DEALMAKING IN NEW ENERGY
A Rare Peek at Green Energy Economics
Todd Woody, August 24, 2009 (NY Times)
"California regulators have approved contracts for more than 8,600 megawatts of renewable energy, to be generated mostly by big solar power plants for the state’s largest utilities. But the details of those deals and the emerging economics of green energy often remain shrouded in secrecy, subject to confidentiality agreements.
"…[But] when the California Public Utilities Commission gave the green light to two 25-year power purchase agreements [for 1,310 megawatts of solar electricity] between Pacific Gas & Electric and BrightSource Energy …the utilities commission also signed off on an apparently first-of-its-kind technology royalty agreement between BrightSource and PG&E."
Schematic of the Brightsource technology. (click to enlarge)
"…BrightSource will generate electricity from two of seven solar thermal power plants the company is building in the Mojave Desert, to supply PG&E with a total of 1,310 megawatts. In an unusual twist, the utility has agreed to pay BrightSource a higher electricity rate if the start-up fails to secure a Department of Energy loan guarantee to help finance the construction of the two power plants.
"The loan guarantee program is designed to promote development of renewable energy by allowing companies like BrightSource to obtain lower-cost financing for the billions of dollars needed to build large-scale solar farms…"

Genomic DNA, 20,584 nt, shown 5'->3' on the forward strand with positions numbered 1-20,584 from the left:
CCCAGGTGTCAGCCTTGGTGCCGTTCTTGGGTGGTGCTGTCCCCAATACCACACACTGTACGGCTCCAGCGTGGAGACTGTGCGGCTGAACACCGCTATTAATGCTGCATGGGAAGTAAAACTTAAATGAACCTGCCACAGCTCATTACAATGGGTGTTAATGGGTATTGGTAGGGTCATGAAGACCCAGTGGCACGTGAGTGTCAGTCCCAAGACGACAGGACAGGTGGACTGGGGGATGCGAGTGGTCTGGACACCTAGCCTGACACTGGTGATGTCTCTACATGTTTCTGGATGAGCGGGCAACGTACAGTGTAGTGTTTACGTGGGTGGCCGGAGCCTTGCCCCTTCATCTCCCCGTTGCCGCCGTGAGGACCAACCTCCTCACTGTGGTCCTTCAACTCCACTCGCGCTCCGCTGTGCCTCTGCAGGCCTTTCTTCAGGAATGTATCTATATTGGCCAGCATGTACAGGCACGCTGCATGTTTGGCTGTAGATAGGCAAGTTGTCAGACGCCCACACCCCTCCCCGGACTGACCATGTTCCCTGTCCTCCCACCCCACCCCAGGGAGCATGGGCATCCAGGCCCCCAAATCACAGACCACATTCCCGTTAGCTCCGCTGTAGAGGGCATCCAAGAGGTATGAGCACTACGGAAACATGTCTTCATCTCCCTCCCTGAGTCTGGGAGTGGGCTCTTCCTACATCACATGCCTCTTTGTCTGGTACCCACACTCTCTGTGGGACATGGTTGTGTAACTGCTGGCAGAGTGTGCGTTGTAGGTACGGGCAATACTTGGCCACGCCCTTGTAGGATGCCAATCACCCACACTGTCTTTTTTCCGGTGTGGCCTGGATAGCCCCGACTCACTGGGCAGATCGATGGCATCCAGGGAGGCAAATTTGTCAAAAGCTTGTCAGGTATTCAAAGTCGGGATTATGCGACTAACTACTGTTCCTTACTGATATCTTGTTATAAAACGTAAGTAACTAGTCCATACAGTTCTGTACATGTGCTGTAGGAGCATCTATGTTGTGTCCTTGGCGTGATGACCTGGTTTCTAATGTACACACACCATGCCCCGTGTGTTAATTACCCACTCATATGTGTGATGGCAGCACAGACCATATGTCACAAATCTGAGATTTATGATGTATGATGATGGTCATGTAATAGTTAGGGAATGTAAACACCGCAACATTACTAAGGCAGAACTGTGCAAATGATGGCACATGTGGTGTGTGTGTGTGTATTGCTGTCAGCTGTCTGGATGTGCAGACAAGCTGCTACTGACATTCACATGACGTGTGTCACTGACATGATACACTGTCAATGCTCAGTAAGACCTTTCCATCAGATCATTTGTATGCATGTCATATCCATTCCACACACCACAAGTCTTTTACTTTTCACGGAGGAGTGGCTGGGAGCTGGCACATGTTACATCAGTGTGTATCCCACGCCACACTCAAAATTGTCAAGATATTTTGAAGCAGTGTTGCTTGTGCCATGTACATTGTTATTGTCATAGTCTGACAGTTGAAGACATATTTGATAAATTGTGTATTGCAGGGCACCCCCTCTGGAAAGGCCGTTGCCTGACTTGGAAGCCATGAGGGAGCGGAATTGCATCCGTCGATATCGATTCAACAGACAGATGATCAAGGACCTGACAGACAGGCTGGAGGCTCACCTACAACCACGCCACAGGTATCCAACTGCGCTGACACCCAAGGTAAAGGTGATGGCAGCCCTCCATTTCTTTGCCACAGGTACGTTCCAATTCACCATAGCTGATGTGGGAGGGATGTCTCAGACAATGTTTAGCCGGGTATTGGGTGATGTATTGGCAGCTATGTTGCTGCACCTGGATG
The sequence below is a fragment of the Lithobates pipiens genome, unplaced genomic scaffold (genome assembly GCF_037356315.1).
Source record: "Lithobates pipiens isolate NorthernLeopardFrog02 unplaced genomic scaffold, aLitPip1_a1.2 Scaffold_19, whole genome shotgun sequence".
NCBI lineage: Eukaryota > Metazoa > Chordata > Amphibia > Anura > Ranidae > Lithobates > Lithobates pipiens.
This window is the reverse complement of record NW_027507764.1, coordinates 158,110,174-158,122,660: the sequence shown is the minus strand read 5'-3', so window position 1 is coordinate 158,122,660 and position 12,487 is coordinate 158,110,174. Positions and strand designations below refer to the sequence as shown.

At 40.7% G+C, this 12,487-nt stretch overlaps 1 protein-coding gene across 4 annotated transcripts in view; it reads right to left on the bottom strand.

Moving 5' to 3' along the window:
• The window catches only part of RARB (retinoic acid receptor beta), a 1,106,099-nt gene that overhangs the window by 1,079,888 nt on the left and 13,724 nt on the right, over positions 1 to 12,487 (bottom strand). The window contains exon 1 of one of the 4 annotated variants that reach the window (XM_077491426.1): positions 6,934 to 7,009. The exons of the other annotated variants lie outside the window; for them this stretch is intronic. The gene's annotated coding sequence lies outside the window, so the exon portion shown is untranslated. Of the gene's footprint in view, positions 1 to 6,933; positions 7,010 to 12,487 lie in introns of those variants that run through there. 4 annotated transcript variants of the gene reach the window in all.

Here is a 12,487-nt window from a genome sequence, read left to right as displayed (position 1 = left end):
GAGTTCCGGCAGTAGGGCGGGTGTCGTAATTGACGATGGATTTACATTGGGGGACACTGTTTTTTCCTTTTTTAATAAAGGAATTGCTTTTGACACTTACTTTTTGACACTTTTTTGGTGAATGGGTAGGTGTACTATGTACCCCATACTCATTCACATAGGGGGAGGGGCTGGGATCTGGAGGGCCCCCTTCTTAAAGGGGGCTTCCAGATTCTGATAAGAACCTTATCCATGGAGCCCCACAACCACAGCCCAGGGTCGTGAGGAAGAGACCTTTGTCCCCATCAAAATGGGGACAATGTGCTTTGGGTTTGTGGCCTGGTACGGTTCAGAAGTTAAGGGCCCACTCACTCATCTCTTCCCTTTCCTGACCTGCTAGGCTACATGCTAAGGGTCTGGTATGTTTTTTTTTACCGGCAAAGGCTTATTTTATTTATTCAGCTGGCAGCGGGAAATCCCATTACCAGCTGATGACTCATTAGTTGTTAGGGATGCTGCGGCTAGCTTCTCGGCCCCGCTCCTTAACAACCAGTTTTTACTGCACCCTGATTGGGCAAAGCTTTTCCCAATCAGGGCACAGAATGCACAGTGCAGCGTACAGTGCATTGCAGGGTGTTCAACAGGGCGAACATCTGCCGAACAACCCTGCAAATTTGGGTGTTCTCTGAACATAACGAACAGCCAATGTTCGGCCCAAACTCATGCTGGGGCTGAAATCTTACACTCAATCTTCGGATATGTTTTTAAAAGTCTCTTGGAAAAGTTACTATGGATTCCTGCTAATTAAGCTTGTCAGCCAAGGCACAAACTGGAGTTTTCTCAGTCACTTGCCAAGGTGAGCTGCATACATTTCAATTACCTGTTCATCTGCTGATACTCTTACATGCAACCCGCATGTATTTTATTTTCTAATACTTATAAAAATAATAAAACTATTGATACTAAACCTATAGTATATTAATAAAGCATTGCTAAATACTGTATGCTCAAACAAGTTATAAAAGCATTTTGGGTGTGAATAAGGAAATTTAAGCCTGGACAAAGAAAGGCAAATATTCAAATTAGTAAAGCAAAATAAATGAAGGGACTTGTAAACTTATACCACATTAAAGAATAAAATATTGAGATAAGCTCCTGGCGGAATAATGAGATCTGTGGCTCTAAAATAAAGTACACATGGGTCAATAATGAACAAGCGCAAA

The Brightsource technology. (click to enlarge)
"The deal prompted an unsuccessful protest from the Division of Ratepayer Advocates, a state agency that promotes utility customers’ interests. The ratepayer advocate argued that BrightSource did not receive such favorable terms when it agreed to provide 1,300 megawatts of electricity to Southern California Edison, another state utility, using the same technology…Utility commissioners also approved an agreement between BrightSource and PG&E that calls for the start-up to pay the utility royalties based on the worldwide sales and licensing of BrightSource’s solar “power tower” technology.
"…Keely Wachs, [of BrightSource], said he could not provide any details of the royalty agreement or why it was struck due to confidentiality provisions of the deal…This is the first royalty agreement PG&E has made in connection with a power purchase agreement, according to Jennifer Zerwer, a spokeswoman for the utility. She said the utility could not disclose whether the royalty contract was tied to the electricity rates PG&E will pay BrightSource…"